BRUSSELS, Belgium (AP) — Antitrust regulators have begun a detailed examination of car navigation device maker TomTom NV's proposed $4.2 billion takeover of digital mapmaker Tele Atlas NV.
The European Commission said Wednesday a preliminary investigation raised ''serious doubts'' about whether allowing the combination would preserve sufficient competition in the European market for portable navigation devices.
It set an April 17 deadline by which to approve or reject the deal.
TomTom had faced a fight over Tele Atlas with rival Garmin Ltd., the world's largest maker of navigation devices. Garmin withdrew its bid earlier this month.
Den Bosch-based TomTom is Europe's largest maker of automotive navigation devices, while Cayman Islands-based Garmin is larger in the U.S. and overall.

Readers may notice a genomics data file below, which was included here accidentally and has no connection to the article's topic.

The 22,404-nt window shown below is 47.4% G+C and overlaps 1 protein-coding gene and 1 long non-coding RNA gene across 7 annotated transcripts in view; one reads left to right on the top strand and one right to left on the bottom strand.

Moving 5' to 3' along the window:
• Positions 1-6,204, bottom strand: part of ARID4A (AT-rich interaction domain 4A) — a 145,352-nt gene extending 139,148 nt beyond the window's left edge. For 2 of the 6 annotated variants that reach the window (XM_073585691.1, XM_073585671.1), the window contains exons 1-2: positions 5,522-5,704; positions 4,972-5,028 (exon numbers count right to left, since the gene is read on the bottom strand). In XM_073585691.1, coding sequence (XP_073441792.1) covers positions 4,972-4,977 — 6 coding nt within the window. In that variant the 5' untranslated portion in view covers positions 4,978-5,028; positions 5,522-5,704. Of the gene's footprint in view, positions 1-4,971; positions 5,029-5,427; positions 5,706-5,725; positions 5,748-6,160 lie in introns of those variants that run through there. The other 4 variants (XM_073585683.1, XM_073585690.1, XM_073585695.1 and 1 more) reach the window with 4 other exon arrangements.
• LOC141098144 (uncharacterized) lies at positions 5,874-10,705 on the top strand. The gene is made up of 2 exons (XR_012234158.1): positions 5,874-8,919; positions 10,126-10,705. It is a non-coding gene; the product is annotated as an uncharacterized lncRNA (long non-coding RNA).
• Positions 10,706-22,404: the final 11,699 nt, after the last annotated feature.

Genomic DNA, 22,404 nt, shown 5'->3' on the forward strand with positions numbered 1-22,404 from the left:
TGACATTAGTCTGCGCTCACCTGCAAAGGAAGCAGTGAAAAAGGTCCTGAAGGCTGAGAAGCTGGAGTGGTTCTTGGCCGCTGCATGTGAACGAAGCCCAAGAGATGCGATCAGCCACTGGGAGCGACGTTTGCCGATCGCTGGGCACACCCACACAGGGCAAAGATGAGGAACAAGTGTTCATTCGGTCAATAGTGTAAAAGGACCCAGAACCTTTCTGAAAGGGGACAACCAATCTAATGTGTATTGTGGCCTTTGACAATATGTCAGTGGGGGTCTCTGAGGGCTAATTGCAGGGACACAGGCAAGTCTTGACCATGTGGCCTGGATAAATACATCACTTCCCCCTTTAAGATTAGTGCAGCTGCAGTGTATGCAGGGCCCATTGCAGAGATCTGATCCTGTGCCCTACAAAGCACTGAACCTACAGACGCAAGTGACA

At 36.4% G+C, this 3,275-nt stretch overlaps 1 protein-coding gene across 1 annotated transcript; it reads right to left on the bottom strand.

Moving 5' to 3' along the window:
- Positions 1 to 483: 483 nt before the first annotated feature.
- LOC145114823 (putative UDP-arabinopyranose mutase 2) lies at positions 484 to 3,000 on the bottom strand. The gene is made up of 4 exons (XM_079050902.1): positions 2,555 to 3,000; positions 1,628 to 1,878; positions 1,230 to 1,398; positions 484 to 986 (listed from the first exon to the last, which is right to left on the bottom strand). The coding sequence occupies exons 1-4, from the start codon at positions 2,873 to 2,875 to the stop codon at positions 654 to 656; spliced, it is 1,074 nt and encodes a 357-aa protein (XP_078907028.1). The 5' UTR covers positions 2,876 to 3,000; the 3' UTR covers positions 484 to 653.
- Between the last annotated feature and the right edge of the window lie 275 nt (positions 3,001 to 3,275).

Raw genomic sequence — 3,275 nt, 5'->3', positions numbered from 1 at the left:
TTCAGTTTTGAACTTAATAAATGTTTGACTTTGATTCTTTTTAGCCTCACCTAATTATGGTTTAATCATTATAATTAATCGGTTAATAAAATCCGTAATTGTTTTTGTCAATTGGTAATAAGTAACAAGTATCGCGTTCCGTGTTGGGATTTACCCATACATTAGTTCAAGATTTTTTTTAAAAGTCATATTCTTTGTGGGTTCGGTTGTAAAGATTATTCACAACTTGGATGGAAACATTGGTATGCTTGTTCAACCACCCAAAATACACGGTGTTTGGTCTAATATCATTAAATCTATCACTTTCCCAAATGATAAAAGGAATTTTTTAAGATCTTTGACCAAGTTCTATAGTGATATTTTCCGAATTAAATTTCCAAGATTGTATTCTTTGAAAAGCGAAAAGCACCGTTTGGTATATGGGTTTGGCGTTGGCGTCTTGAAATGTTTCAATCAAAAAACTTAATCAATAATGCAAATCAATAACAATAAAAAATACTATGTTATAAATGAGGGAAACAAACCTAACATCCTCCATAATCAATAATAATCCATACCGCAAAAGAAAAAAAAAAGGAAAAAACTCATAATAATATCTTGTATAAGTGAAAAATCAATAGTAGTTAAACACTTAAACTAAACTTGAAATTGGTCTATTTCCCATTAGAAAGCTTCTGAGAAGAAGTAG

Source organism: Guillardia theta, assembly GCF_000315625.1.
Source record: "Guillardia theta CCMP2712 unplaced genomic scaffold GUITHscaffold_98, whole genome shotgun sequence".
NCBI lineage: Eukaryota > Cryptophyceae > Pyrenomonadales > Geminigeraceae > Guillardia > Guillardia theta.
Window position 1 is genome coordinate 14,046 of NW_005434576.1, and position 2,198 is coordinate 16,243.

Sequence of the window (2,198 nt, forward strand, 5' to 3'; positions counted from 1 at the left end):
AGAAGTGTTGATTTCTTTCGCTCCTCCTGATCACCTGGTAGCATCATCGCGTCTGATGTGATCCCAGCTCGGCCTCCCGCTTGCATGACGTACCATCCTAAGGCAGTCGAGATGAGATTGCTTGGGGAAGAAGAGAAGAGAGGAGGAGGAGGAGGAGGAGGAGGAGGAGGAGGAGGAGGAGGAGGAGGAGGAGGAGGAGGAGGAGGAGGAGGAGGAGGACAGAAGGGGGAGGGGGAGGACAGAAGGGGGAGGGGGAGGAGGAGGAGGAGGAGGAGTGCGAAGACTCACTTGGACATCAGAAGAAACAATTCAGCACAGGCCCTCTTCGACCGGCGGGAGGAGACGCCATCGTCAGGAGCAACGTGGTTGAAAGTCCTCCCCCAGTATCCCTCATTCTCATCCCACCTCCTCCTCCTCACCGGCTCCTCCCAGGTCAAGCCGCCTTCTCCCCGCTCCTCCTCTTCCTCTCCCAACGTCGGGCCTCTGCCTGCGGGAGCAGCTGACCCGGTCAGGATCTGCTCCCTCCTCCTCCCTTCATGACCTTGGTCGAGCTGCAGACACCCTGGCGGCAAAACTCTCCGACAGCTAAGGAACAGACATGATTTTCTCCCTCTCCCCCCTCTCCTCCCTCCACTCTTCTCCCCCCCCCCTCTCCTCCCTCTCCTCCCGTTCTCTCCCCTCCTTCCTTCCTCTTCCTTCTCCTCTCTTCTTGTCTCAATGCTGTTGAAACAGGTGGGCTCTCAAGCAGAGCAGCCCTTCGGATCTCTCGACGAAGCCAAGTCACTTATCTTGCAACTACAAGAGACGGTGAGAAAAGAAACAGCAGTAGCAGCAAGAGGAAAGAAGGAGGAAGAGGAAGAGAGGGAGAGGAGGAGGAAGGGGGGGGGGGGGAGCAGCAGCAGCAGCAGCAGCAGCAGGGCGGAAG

The Commission said a preliminary review of the offer raised concerns that the takeover of Tele Atlas would leave TomTom with too much control in the market for navigable digital maps and ''lead to a significant impediment of effective competition'' within the EU for navigation devices.
Navigable digital maps are key elements needed for makers of portable navigation devices and Tele Atlas is only one of two suppliers providing maps in the European market, the Commission said.
It said its investigation would focus on whether the deal would lead to increased costs for other makers of portable navigation devices or limit their access to the maps, which in turn could lead to higher prices for consumers.
TomTom has given assurances that it will continue to sell maps to competitors if it wins EU approval for its deal for TeleAtlas.
The navigation technology industry is undergoing rapid consolidation.
The only other digital mapmaker to have global operations is Navteq Corp., which recently struck a deal to give Garmin access to Navteq's maps through 2015. In October, Finland's mobile phone maker Nokia Corp. said it was buying Navteq.